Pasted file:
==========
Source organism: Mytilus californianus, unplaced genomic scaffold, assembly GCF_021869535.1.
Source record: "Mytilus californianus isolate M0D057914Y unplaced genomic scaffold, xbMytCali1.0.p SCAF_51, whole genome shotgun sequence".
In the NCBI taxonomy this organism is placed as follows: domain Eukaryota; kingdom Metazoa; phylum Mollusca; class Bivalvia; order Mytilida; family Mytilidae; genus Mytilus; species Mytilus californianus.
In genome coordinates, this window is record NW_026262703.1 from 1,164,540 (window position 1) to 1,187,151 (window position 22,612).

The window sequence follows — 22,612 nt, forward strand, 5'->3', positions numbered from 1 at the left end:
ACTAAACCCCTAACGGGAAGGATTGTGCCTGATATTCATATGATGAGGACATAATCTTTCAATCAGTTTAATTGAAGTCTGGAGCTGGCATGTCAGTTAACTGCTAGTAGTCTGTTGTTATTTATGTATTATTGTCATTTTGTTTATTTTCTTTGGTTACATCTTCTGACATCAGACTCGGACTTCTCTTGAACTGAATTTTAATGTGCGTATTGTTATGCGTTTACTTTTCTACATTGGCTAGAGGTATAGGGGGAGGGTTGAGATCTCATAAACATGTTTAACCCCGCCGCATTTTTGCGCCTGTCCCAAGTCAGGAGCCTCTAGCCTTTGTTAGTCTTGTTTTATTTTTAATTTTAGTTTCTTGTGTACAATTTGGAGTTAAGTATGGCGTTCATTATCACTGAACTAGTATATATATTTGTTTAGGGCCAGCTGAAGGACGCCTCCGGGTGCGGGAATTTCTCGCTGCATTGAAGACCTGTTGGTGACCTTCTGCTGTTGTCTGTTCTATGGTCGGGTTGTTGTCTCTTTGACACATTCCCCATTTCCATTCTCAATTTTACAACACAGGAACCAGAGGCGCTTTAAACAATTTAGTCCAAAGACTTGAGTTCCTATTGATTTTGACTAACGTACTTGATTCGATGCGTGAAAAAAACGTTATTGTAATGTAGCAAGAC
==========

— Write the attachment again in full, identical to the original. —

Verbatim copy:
Source organism: Mytilus californianus, unplaced genomic scaffold, assembly GCF_021869535.1.
Source record: "Mytilus californianus isolate M0D057914Y unplaced genomic scaffold, xbMytCali1.0.p SCAF_51, whole genome shotgun sequence".
In the NCBI taxonomy this organism is placed as follows: domain Eukaryota; kingdom Metazoa; phylum Mollusca; class Bivalvia; order Mytilida; family Mytilidae; genus Mytilus; species Mytilus californianus.
In genome coordinates, this window is record NW_026262703.1 from 1,164,540 (window position 1) to 1,187,151 (window position 22,612).

The window sequence follows — 22,612 nt, forward strand, 5'->3', positions numbered from 1 at the left end:
ACTAAACCCCTAACGGGAAGGATTGTGCCTGATATTCATATGATGAGGACATAATCTTTCAATCAGTTTAATTGAAGTCTGGAGCTGGCATGTCAGTTAACTGCTAGTAGTCTGTTGTTATTTATGTATTATTGTCATTTTGTTTATTTTCTTTGGTTACATCTTCTGACATCAGACTCGGACTTCTCTTGAACTGAATTTTAATGTGCGTATTGTTATGCGTTTACTTTTCTACATTGGCTAGAGGTATAGGGGGAGGGTTGAGATCTCATAAACATGTTTAACCCCGCCGCATTTTTGCGCCTGTCCCAAGTCAGGAGCCTCTAGCCTTTGTTAGTCTTGTTTTATTTTTAATTTTAGTTTCTTGTGTACAATTTGGAGTTAAGTATGGCGTTCATTATCACTGAACTAGTATATATATTTGTTTAGGGCCAGCTGAAGGACGCCTCCGGGTGCGGGAATTTCTCGCTGCATTGAAGACCTGTTGGTGACCTTCTGCTGTTGTCTGTTCTATGGTCGGGTTGTTGTCTCTTTGACACATTCCCCATTTCCATTCTCAATTTTACAACACAGGAACCAGAGGCGCTTTAAACAATTTAGTCCAAAGACTTGAGTTCCTATTGATTTTGACTAACGTACTTGATTCGATGCGTGAAAAAAACGTTATTGTAATGTAGCAAGAC